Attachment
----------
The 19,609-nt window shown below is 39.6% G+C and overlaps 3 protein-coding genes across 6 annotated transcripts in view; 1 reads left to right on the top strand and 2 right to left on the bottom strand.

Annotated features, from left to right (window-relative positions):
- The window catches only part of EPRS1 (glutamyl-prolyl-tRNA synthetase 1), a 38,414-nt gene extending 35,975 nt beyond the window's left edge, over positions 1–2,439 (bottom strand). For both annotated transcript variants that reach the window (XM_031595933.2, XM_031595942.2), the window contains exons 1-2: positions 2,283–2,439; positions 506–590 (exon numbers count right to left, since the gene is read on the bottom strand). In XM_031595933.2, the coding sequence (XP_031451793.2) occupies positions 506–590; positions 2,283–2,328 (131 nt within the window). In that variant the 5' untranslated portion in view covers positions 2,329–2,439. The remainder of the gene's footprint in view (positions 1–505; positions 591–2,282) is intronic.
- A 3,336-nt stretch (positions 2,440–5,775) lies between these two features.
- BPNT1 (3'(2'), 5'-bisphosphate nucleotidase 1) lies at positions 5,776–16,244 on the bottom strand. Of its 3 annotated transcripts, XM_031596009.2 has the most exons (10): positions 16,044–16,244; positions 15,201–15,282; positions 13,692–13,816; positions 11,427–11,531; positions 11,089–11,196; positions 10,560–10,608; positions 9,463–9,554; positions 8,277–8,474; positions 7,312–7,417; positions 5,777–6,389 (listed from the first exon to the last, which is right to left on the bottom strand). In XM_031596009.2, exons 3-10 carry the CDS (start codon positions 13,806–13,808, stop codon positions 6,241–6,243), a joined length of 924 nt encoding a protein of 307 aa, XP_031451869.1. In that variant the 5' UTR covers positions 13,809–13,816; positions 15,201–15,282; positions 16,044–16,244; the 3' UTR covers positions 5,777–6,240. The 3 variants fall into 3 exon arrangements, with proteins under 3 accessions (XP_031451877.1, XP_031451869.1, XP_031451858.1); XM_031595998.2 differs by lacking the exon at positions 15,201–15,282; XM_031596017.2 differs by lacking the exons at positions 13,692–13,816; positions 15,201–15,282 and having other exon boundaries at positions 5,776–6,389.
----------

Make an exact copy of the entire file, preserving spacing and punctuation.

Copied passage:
The 19,609-nt window shown below is 39.6% G+C and overlaps 3 protein-coding genes across 6 annotated transcripts in view; 1 reads left to right on the top strand and 2 right to left on the bottom strand.

Annotated features, from left to right (window-relative positions):
- The window catches only part of EPRS1 (glutamyl-prolyl-tRNA synthetase 1), a 38,414-nt gene extending 35,975 nt beyond the window's left edge, over positions 1–2,439 (bottom strand). For both annotated transcript variants that reach the window (XM_031595933.2, XM_031595942.2), the window contains exons 1-2: positions 2,283–2,439; positions 506–590 (exon numbers count right to left, since the gene is read on the bottom strand). In XM_031595933.2, the coding sequence (XP_031451793.2) occupies positions 506–590; positions 2,283–2,328 (131 nt within the window). In that variant the 5' untranslated portion in view covers positions 2,329–2,439. The remainder of the gene's footprint in view (positions 1–505; positions 591–2,282) is intronic.
- A 3,336-nt stretch (positions 2,440–5,775) lies between these two features.
- BPNT1 (3'(2'), 5'-bisphosphate nucleotidase 1) lies at positions 5,776–16,244 on the bottom strand. Of its 3 annotated transcripts, XM_031596009.2 has the most exons (10): positions 16,044–16,244; positions 15,201–15,282; positions 13,692–13,816; positions 11,427–11,531; positions 11,089–11,196; positions 10,560–10,608; positions 9,463–9,554; positions 8,277–8,474; positions 7,312–7,417; positions 5,777–6,389 (listed from the first exon to the last, which is right to left on the bottom strand). In XM_031596009.2, exons 3-10 carry the CDS (start codon positions 13,806–13,808, stop codon positions 6,241–6,243), a joined length of 924 nt encoding a protein of 307 aa, XP_031451869.1. In that variant the 5' UTR covers positions 13,809–13,816; positions 15,201–15,282; positions 16,044–16,244; the 3' UTR covers positions 5,777–6,240. The 3 variants fall into 3 exon arrangements, with proteins under 3 accessions (XP_031451877.1, XP_031451869.1, XP_031451858.1); XM_031595998.2 differs by lacking the exon at positions 15,201–15,282; XM_031596017.2 differs by lacking the exons at positions 13,692–13,816; positions 15,201–15,282 and having other exon boundaries at positions 5,776–6,389.